Sep 30, 2014
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November 2012 Archive for Labor Matters

RSS By: Dairy Today: Labor Matters, Dairy Today

Experts cover today’s key dairy labor issues and offer fool-proof techniques to optimize employee performance, sat­isfaction and longevity.

Start the New Year with Focused, Motivated Employees

Nov 30, 2012

Have you met with your team leaders, supervisors and middle managers to define next year’s performance expectations and goals? Or done an individual performance review and discussed opportunities for growth?

Soriano photo 1 12By Felix Soriano, MS, PAS, APN Consulting, LLC

The New Year is almost here. Have you taken time out of your busy schedule to meet with your team leaders, supervisors and middle managers to define next year’s performance expectations and goals? Also, this would be a good time to do an individual performance review and discuss opportunities for growth.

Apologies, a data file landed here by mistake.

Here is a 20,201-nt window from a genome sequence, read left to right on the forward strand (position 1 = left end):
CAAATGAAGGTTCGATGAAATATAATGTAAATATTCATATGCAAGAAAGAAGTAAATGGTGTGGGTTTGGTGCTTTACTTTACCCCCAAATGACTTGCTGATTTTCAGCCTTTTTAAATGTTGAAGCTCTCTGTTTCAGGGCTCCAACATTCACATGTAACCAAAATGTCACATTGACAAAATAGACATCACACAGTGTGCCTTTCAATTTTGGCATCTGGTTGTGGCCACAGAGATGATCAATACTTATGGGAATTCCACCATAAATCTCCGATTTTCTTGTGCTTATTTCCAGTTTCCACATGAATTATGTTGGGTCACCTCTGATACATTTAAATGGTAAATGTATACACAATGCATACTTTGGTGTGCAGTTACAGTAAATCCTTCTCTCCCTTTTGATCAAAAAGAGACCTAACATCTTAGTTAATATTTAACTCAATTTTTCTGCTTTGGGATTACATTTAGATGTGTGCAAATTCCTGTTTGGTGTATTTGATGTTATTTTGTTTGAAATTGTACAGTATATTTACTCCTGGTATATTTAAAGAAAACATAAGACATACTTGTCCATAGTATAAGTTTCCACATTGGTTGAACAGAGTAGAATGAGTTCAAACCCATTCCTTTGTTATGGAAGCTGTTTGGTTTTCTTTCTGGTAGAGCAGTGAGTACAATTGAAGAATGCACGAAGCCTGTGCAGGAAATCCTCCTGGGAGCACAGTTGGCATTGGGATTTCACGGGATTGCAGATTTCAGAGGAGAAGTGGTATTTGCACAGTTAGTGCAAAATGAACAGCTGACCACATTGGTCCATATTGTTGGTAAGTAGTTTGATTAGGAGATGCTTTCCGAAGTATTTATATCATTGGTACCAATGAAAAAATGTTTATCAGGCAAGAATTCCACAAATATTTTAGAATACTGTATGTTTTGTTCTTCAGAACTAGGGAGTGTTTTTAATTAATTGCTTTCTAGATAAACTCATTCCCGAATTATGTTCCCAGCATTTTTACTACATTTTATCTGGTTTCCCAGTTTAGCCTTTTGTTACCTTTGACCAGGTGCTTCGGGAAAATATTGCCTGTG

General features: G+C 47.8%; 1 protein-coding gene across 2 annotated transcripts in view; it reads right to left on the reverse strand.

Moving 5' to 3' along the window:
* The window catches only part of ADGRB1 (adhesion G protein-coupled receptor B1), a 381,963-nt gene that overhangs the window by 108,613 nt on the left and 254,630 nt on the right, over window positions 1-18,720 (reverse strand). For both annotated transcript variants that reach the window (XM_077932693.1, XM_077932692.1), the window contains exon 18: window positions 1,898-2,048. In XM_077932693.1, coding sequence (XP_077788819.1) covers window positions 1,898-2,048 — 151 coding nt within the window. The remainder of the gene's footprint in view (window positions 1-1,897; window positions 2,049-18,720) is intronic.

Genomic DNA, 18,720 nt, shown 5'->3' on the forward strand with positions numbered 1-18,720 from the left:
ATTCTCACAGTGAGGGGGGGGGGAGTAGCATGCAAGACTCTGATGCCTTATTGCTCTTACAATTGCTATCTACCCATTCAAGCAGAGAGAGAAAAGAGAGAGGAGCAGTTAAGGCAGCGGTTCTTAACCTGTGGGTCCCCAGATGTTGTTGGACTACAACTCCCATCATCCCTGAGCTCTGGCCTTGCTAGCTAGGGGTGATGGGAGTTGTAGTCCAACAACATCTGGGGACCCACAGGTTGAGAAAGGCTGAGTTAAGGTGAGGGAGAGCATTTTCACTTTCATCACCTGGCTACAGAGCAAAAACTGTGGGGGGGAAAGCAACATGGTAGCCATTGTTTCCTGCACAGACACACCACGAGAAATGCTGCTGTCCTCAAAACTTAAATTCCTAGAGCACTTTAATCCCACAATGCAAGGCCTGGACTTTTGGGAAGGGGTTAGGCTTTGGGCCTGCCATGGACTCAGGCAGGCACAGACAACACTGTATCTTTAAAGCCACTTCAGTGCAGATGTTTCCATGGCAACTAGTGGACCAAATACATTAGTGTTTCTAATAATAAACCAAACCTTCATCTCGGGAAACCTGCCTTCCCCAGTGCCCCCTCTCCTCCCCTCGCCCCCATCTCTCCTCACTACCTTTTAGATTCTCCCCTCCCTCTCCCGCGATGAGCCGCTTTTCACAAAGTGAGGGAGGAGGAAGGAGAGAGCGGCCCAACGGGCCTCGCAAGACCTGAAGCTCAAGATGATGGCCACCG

Discuss overall goals and expectations for your dairy first and then discuss specific goals for each area within the dairy that each one of your leaders/supervisors is responsible for. Discuss what needs to be done to achieve those goals, have them participate on that discussion, and finally develop a plan with your team on how to get there.

Finally, have your leaders convey these goals to the rest of the workforce. This can have a tremendous impact in people’s will to excel (motivation) and will help them stay focus on the tasks that will lead to high performance.

Also, if you didn’t do a performance evaluation with each of your leaders yet, this might be the time to do it. I always recommend using the Negotiated Performance Appraisal (NPA) developed by Dr. Gregorio Billikopf. Unlike the traditional approach, the NPA can help you jointly develop a plan for performance expectations and improvement with each employee. It will also allow you to plan on how to achieve those goals individually with each one of your team leaders. For more information on the NPA, read my article called “A useful appraisal tool” at www.apndairy.com.